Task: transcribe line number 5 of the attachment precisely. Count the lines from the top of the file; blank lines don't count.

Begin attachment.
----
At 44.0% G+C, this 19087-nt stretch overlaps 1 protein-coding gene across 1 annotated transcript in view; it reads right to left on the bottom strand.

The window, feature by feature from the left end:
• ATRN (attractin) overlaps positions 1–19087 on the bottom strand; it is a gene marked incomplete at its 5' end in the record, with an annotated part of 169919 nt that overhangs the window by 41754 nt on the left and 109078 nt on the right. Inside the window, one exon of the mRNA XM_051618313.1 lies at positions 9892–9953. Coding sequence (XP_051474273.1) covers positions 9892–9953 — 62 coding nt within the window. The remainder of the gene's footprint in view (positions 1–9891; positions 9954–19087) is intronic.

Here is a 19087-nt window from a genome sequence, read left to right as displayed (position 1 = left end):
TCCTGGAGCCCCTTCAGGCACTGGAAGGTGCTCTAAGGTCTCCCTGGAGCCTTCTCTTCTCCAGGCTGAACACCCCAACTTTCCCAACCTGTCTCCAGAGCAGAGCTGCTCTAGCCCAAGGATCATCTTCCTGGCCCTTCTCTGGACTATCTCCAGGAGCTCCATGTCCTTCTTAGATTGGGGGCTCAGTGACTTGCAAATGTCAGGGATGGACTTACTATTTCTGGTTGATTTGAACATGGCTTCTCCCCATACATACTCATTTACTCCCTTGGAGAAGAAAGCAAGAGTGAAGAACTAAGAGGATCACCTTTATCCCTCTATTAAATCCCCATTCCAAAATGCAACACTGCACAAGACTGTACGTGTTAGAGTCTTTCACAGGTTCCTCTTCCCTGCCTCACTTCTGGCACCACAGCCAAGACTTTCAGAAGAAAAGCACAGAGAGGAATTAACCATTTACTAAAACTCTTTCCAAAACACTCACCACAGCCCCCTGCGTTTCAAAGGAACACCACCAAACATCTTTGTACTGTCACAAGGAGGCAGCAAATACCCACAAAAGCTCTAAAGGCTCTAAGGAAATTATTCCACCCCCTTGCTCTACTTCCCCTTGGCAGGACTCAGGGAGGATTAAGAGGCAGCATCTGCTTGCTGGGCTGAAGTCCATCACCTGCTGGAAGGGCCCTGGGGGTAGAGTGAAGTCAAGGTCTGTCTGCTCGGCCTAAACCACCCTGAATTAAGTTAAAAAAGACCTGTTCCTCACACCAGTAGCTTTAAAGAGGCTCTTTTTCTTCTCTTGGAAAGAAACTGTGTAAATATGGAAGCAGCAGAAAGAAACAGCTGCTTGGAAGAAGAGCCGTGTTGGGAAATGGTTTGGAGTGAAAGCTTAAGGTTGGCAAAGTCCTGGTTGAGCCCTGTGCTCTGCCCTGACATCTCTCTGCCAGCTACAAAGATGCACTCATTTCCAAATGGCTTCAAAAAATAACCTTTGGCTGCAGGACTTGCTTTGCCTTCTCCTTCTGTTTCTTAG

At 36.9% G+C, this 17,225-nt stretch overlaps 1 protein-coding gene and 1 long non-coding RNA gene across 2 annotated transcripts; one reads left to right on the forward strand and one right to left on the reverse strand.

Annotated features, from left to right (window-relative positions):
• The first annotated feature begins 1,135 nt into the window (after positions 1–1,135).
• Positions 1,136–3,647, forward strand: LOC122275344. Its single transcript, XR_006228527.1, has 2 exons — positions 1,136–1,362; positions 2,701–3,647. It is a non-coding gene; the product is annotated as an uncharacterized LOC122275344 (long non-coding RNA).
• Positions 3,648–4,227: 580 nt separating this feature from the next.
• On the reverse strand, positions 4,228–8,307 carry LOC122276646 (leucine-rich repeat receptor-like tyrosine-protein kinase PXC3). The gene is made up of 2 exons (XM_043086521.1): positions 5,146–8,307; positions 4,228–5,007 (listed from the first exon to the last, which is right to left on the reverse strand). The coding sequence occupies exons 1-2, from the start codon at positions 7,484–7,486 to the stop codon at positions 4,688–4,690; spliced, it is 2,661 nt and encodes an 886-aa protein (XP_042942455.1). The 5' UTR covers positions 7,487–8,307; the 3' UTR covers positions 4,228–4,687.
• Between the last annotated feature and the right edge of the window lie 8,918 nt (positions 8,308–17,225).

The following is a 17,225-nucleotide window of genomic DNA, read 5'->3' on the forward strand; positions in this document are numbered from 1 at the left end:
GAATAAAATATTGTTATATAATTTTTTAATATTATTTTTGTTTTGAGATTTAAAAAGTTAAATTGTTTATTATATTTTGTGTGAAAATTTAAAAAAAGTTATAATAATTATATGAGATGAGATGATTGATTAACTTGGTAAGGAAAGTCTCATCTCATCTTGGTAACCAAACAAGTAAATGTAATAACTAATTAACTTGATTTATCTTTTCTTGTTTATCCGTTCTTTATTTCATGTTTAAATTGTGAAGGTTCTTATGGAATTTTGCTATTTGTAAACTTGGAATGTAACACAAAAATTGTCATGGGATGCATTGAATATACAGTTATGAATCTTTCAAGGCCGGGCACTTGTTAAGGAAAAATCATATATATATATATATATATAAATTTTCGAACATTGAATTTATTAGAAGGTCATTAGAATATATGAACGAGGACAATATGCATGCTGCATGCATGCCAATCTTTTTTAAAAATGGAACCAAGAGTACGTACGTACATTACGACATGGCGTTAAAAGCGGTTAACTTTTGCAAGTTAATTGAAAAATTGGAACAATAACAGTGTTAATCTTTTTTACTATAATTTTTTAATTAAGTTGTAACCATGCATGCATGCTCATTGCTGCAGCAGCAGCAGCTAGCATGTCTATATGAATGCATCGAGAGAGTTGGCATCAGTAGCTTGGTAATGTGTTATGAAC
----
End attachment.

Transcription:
TCCTGGAGCCCCTTCAGGCACTGGAAGGTGCTCTAAGGTCTCCCTGGAGCCTTCTCTTCTCCAGGCTGAACACCCCAACTTTCCCAACCTGTCTCCAGAGCAGAGCTGCTCTAGCCCAAGGATCATCTTCCTGGCCCTTCTCTGGACTATCTCCAGGAGCTCCATGTCCTTCTTAGATTGGGGGCTCAGTGACTTGCAAATGTCAGGGATGGACTTACTATTTCTGGTTGATTTGAACATGGCTTCTCCCCATACATACTCATTTACTCCCTTGGAGAAGAAAGCAAGAGTGAAGAACTAAGAGGATCACCTTTATCCCTCTATTAAATCCCCATTCCAAAATGCAACACTGCACAAGACTGTACGTGTTAGAGTCTTTCACAGGTTCCTCTTCCCTGCCTCACTTCTGGCACCACAGCCAAGACTTTCAGAAGAAAAGCACAGAGAGGAATTAACCATTTACTAAAACTCTTTCCAAAACACTCACCACAGCCCCCTGCGTTTCAAAGGAACACCACCAAACATCTTTGTACTGTCACAAGGAGGCAGCAAATACCCACAAAAGCTCTAAAGGCTCTAAGGAAATTATTCCACCCCCTTGCTCTACTTCCCCTTGGCAGGACTCAGGGAGGATTAAGAGGCAGCATCTGCTTGCTGGGCTGAAGTCCATCACCTGCTGGAAGGGCCCTGGGGGTAGAGTGAAGTCAAGGTCTGTCTGCTCGGCCTAAACCACCCTGAATTAAGTTAAAAAAGACCTGTTCCTCACACCAGTAGCTTTAAAGAGGCTCTTTTTCTTCTCTTGGAAAGAAACTGTGTAAATATGGAAGCAGCAGAAAGAAACAGCTGCTTGGAAGAAGAGCCGTGTTGGGAAATGGTTTGGAGTGAAAGCTTAAGGTTGGCAAAGTCCTGGTTGAGCCCTGTGCTCTGCCCTGACATCTCTCTGCCAGCTACAAAGATGCACTCATTTCCAAATGGCTTCAAAAAATAACCTTTGGCTGCAGGACTTGCTTTGCCTTCTCCTTCTGTTTCTTAG